Guide to Gross Domestic Product (GDP)

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Guide to Gross Domestic Product (GDP)

By Jupiter Team · · 5 min read

Gross Domestic Product is the monetary or market value of all goods and services produced by a country during a particular period. As a measure of domestic production, it is a comprehensive scorecard of the country’s economic health.

However, it does not take into consideration the variations in living costs and inflation rates in different nations. Nonetheless, it is a beneficial method to compare different economies on the international market.

What is Gross Domestic Product (GDP)?

According to the Organization for Economic Co-operation and Development (OECD), GDP is the aggregate measure of production. It is the amount of gross value added by all individuals and institutions involved in the production of goods and services.

This economic measure considers the taxes and also reduces any subsidies while valuing the outputs.

The total can be broken down based on the contribution of every sector within the industry or economy. This economic measure is considered one of the most important indicators of national development in countries across the world.

Methods of calculating GDP

GDP calculation is done using three methods, which if done accurately, provide the same result. The three methods are as follows:

Expenditure method

Also known as the spending method, it calculates the spending by different participating groups in the country. The GDP formula using this method is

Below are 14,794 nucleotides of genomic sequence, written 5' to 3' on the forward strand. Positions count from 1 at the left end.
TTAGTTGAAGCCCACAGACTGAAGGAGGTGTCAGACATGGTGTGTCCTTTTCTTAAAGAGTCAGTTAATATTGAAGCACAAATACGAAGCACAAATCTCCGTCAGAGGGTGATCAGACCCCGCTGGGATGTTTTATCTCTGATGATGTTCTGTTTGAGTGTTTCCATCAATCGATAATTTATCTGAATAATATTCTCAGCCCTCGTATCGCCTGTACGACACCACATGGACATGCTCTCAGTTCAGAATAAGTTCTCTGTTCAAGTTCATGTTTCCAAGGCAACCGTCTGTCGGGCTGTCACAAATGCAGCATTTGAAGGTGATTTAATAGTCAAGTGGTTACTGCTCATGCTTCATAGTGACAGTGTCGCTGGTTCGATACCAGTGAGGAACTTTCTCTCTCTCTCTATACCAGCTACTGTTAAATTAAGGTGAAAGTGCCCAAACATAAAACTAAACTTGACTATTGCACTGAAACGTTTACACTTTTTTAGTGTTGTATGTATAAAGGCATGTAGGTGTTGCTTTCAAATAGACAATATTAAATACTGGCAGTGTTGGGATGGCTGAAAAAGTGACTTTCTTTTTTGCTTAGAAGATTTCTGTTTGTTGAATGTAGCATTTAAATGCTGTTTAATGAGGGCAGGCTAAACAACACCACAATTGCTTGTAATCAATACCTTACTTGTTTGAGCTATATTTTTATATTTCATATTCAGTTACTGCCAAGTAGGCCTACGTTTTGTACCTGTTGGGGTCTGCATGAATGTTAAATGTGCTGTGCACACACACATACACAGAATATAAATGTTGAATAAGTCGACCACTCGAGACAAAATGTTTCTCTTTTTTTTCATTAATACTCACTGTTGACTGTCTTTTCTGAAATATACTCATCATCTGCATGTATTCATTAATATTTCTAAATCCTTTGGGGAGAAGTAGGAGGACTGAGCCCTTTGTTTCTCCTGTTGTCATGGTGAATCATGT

GDP = C + G + I +NX

Where C is consumption (private consumption or consumer spending)

G is Government spending

I is the investment and

NX indicates the net exports

Consumer spending is the largest component and has a significant impact on the country’s overall growth.

Higher consumer confidence reflects more spending and lower confidence in the future results in lesser spending.

Government incurs expenses for infrastructure, buying equipment, and payroll. It gains importance when business investment and consumer spending may be lower, for example, during a recession.

The investment comprises domestic investing or capital expenditure. Companies spend money for their operations and it is an important component as it enhances the country’s production capability and employment.

Net exports are the difference between exports and imports. It includes all expenditures for all companies in the country whether domestic or foreign businesses.

Production method

Instead of measuring the inputs contributing to the economic activities, the production method estimates the value of the output.

It deducts the costs of intermediate goods like materials or services used during the process. This method considers the state of completed economic activities to measure the growth.

Income method

This is somewhere between the spending and the production methods. It considers the earnings of all the different factors of production within an economy.